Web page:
by Rivers McCown
When I'm drawing up this column, I think about it like we're handing out the secret Death Star plans you need to defeat a team. The only problem with that line of thinking is that, for the most part, teams don't actually change that much. The Death Star plans are common knowledge. All you need to do is know how to exploit the weakness.
I wrote about the Seahawks losing to the Buccaneers last year. Let's see how much changed since then.
Yes, friends, just as we covered Kansas City's Andy Reid clock foibles last week, we can go back to a familiar problem trope for the Seahawks this week: a bad offensive line.
And while Wilson was under pressure, it has to be said that even beyond the pressure, Wilson looked uncomfortable and out of sorts when he actually did get throws off.
Washington only sacked Wilson twice and hit him five times, but he was definitely under plenty of pressure early in this game, routinely scrambling to lead the team in rushing yards. When Wilson did have time to throw, he did look uncomfortable, nailing just 1-of-9 throws deeper than 20 yards. Wilson had less than 100 yards at halftime before snapping out of his funk later in the game.
Last year, Seattle's leader in carries, Thomas Rawls, had -2 DYAR. C.J. Prosise led all of their backs in DYAR with 38. (Christine Michael was waived, but combined for 52 DYAR between his two teams.) This year, no Seahawks running back had enough carries through Week 8 to qualify on the leaderboard, but only the injured Chris Carson has actually posted a positive DYAR. Rawls and Eddie Lacy have been empirically bad, and Lacy's slow-developing running style looks like a poor fit for a team that can't block to save its life. How bad is it? Nine carries for 39 yards for Rawls felt like a sign of life.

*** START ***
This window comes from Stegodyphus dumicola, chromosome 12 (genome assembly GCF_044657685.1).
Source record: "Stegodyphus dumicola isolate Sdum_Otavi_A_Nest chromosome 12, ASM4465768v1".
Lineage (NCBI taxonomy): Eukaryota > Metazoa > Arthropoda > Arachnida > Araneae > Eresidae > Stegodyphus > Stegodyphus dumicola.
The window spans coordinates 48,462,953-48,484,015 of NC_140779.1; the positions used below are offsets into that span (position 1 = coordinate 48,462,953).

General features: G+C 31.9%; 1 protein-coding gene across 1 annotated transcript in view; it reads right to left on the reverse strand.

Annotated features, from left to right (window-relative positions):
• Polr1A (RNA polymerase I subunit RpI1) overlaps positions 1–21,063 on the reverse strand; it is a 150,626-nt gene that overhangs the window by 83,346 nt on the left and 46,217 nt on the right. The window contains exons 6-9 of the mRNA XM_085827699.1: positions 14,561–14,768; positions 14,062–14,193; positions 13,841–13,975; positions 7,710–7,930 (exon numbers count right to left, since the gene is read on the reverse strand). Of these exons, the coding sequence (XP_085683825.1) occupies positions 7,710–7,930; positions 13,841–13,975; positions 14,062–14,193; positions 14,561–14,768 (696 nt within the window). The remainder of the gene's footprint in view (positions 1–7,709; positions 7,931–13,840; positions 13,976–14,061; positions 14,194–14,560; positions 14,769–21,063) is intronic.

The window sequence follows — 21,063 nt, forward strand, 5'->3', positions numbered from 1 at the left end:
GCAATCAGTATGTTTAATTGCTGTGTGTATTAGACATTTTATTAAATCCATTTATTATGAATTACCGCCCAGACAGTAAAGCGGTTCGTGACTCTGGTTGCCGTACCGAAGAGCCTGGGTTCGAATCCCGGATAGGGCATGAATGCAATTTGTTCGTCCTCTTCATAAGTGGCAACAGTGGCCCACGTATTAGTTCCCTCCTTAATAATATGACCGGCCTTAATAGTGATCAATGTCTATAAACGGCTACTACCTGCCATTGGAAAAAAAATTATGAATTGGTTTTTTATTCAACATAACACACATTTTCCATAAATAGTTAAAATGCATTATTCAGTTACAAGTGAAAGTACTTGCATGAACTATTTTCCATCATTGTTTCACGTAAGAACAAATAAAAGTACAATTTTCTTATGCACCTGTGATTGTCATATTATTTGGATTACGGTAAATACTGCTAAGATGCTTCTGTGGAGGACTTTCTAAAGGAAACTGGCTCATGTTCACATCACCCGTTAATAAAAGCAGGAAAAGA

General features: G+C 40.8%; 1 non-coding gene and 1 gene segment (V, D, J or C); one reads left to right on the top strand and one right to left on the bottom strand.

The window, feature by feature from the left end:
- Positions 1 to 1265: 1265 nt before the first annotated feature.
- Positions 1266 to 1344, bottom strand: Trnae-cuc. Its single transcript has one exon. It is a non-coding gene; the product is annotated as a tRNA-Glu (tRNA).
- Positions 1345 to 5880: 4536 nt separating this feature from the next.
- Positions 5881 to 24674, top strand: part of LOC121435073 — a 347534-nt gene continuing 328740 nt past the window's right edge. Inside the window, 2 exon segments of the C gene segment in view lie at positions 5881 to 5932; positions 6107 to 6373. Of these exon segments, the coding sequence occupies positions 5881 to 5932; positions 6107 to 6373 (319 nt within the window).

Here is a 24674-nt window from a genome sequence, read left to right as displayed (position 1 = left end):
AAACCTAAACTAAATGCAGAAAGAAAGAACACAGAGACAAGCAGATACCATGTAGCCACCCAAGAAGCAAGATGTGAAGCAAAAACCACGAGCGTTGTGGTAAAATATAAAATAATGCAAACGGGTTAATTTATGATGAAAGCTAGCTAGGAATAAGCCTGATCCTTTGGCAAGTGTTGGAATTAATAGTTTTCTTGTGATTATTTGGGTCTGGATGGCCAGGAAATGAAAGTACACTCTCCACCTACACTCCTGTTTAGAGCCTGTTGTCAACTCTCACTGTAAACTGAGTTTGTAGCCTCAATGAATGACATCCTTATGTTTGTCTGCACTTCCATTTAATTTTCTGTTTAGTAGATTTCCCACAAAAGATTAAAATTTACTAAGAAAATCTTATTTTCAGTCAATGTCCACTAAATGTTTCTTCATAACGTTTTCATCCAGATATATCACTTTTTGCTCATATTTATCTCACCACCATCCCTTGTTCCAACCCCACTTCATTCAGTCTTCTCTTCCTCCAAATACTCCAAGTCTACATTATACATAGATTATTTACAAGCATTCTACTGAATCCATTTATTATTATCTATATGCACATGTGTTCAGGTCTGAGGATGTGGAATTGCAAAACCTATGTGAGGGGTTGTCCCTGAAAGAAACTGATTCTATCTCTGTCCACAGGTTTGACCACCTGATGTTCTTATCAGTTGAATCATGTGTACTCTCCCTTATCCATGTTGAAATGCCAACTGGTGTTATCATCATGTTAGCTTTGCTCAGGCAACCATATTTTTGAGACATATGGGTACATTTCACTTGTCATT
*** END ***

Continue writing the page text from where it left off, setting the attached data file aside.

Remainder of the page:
I'm sure that to fans of worse teams it feels silly to lodge complaints about the direction of this offense. After all, the Seahawks are a perennial contender with an established franchise quarterback. But the fact that they have those boxes checked almost makes it more maddening that there appears to be zero urgency to actually make the offense run right. Between the offensive line scouting talents of Tom Cable and the pointlessly bland offense of Darrell Bevell, this team has a chance to shoot itself in the foot in any game where Wilson gets off to a slow start. This shouldn't have even been that night, because the defense played well even without Earl Thomas, and yet...
The blueprint remains the same as it has been for a while now. If you can rattle Wilson early, this offense won't change the game plan fast enough to drop 30 on anybody. The Seahawks, despite the Duane Brown trade, remain flawed because they trust too much in Cable's projects and ask Wilson to make up the difference. While he does it most of the time, most of the time is not all of the time.
By the VOA
Minnesota Blair Walsh hive, assemble! You all knew that there was no way Shanksy McSeahawksWin here was gonna get rejuvenated, right? Washington gets no credit for these misses, which is part of why DVOA decided that they played worse in this game.